Early detection of seepage-induced internal erosion using acoustic emission monitoring
Techniques for monitoring water-retaining earth structures are currently limited in their capacity to detect seepage-induced internal erosion (e.g. suffusion) in its early stages, or before serious damage has occurred. Acoustic emission (AE) is widely used in many industries for non-destructive assessment of materials and systems, but despite its advantages it is seldom used in geotechnical engineering as the AE generated by particulate materials is highly complex and difficult to measure and interpret. This project aims to develop the interpretation of AE generated by seepage-induced internal instability phenomena. A continuous, real-time AE early warning system for detecting seepage erosion mechanisms and processes will enable safety-critical decisions to be made. Laboratory testing with a large permeameter apparatus is being used to characterise and quantify the AE generated by the hydromechanical behaviour of a range of internally unstable soils. Initial results show that key processes such as the internal movement of particles can be measured and interpreted using AE.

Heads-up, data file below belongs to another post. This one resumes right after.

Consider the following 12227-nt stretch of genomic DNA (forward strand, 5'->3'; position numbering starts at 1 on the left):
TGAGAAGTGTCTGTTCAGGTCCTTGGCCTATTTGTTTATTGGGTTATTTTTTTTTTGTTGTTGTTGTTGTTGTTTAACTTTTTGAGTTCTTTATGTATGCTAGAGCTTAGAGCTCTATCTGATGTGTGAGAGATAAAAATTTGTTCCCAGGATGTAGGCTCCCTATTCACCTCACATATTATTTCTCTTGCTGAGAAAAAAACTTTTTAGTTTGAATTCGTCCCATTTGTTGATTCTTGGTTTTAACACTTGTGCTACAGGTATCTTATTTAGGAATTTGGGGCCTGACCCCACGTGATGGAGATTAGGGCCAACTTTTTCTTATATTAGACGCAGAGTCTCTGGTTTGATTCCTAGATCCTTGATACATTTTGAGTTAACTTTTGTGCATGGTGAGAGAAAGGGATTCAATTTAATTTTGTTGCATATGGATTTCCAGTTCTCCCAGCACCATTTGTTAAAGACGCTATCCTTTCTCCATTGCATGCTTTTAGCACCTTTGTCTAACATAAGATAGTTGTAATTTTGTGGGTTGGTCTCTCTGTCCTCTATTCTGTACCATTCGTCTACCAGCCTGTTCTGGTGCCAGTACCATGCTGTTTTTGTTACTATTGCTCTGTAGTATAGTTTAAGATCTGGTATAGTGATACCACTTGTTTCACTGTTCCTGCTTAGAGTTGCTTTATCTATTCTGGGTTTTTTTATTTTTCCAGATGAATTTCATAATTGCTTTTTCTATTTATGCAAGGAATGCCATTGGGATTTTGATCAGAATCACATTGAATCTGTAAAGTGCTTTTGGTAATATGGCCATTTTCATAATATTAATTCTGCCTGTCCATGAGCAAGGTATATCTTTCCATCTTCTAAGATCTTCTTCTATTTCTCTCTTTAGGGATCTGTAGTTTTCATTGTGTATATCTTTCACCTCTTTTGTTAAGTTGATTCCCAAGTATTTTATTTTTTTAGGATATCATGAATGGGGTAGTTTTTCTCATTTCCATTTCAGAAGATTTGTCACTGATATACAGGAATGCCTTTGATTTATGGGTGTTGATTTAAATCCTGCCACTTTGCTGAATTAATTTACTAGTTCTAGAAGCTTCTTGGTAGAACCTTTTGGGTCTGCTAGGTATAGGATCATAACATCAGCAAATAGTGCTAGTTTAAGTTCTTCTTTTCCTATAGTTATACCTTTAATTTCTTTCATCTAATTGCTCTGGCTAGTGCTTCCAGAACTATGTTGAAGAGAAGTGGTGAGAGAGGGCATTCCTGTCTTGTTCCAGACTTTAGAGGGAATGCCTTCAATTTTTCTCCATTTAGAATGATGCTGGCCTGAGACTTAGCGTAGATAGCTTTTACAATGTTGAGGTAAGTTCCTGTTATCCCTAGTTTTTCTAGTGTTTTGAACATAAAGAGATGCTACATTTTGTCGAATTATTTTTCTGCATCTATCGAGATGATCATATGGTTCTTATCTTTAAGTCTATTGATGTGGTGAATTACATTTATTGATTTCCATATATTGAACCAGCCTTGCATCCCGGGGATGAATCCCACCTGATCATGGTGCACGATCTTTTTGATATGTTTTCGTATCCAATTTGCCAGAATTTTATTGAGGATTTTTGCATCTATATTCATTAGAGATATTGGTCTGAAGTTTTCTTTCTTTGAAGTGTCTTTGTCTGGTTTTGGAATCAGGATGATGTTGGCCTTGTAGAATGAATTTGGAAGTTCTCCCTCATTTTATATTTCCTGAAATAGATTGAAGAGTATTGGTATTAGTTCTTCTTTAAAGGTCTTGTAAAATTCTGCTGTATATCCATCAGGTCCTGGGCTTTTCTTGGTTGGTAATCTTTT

Tiago Biller gratefully acknowledges the support of a Loughborough University School of Architecture, Building and Civil Engineering studentship for his doctoral work, and Alister Smith gratefully acknowledges the support of an EPSRC Fellowship (EP/P012493/1).
- Architecture, Building and Civil Engineering